Rote History, Family Crest & Coats of Arms
- Origins Available:
The German state of Bavaria is the ancestral home of the Rote family. Nickname surnames, such as Rote, were derived from an eke-name, or added name. They usually reflected the physical characteristics or attributes of the first person that used the name. The family name Rote is a name for a person associated with the color red. The name comes from the Old German word "rot," meaning "red," and could have indicated that its bearer had red hair or a red beard, lived in a red house, or often dressed in red clothes.
Early Origins of the Rote family
The surname Rote was first found in Bavaria, where the name could be considered to have made a great contribution to the feudal society which became the backbone of modern Europe. The name became prominent in local affairs and branched into many houses which played important roles in the tribal and national conflicts, with each group seeking power and status in an ever changing territorial profile. Chronicles first mention the brothers Jeckel and Tilke Rote of Breslau in 1350, and Merklin der Rotter of Esslingen in 1307. Literally the name meant "red-haired" or "red-bearded," thus the oldest variation was possibly "Rothbart."
Early History of the Rote family
This web page shows only a small excerpt of our Rote research. Another 274 words (20 lines of text) covering the years 1245, 1288, 1300, 1704, 1552, 1360, 1434, 1620, 1668, 1653 and 1700 are included under the topic Early Rote History in all our PDF Extended History products and printed products wherever possible.
Rote Spelling Variations
In the medieval era, many different cultural groups lived in the German states. There are thus many regional variations of German surnames from that era. Westphalians spoke Low German, which is similar to modern Dutch. Many German names carry suffixes that identify where they came from. Others have phrases attached that identify something about the original bearer. Other variations in German names resulted from the fact that medieval scribes worked without the aid of any spelling rules. The spelling variations of the name Rote include Rothe, Rote, Rot, Roth (southern Germany), Roter, Rother (Silesia), Rothe, Rothbart and many more.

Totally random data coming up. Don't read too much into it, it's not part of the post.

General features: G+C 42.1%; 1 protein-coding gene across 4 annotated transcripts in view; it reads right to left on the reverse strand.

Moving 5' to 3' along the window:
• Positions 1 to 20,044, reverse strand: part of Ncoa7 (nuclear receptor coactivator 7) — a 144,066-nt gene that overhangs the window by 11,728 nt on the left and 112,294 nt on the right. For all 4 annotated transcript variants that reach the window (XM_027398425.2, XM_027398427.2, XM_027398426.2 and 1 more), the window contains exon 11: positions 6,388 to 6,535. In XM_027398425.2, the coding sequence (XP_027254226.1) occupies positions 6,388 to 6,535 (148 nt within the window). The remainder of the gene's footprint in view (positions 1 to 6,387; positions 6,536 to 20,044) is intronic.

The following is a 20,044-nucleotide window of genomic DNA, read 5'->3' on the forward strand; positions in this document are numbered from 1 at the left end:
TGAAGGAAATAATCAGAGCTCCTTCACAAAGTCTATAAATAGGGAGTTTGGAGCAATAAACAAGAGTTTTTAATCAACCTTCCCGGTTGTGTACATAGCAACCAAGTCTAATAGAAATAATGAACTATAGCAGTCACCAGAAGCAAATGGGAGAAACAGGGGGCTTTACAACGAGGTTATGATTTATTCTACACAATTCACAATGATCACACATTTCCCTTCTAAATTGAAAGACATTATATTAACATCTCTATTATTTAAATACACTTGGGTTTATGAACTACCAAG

Early Notables of the Rote family (pre 1700)
Prominent among members of the name Rote in this period include Johannes Rothe (1360-1434), a Thuringian priest who wrote instructional works on chivalry and heraldry and a history...
Another 28 words (2 lines of text) are included under the topic Early Rote Notables in all our PDF Extended History products and printed products wherever possible.
Rote migration to the United States +
European migration to North America began in the mid-17th century and continued unabated until the mid-20th. Many Bavarians made the long trip to escape poverty or persecution based on their religious beliefs. The chance for tenant farmers to own their own land was also a major drawing card. They settled all across the United States in Pennsylvania, Texas, New York, Illinois, and California. Many came to Canada also, settling in Ontario and the prairie provinces. Analysis of immigration records has shown some of the first Rotes to arrive in North America, and among them were:
Rote Settlers in United States in the 18th Century
- Conrad Rote, who landed in Pennsylvania in 1761 
Rote migration to Australia +
Emigration to Australia
followed the First Fleets
of convicts, tradespeople and early settlers. Early immigrants include:
Rote Settlers in Australia in the 19th Century
- Charles Rote, English convict from Middlesex, who was transported aboard the "Adamant" on March 16, 1821, settling in New South Wales, Australia 
Contemporary Notables of the name Rote (post 1700) +
- John F. Rote, American politician, Independent Candidate for Presidential Elector for West Virginia, 1980 
- Anna M. Rote, American Republican politician, Alternate Delegate to Republican National Convention from Pennsylvania, 1924, 1928 
Related Stories +
- ^ Filby, P. William, Meyer, Mary K., Passenger and immigration lists index : a guide to published arrival records of about 500,000 passengers who came to the United States and Canada in the seventeenth, eighteenth, and nineteenth centuries. 1982-1985 Cumulated Supplements in Four Volumes Detroit, Mich. : Gale Research Co., 1985, Print (ISBN 0-8103-1795-8)
- ^ State Library of Queensland. (Retrieved 2016, October 27) Adamant voyage to New South Wales, Australia in 1821 with 144 passengers. Retrieved from http://www.convictrecords.com.au/ships/adamant/1821
- ^ The Political Graveyard: Alphabetical Name Index. (Retrieved 2016, March 9) . Retrieved from http://politicalgraveyard.com/alpha/index.html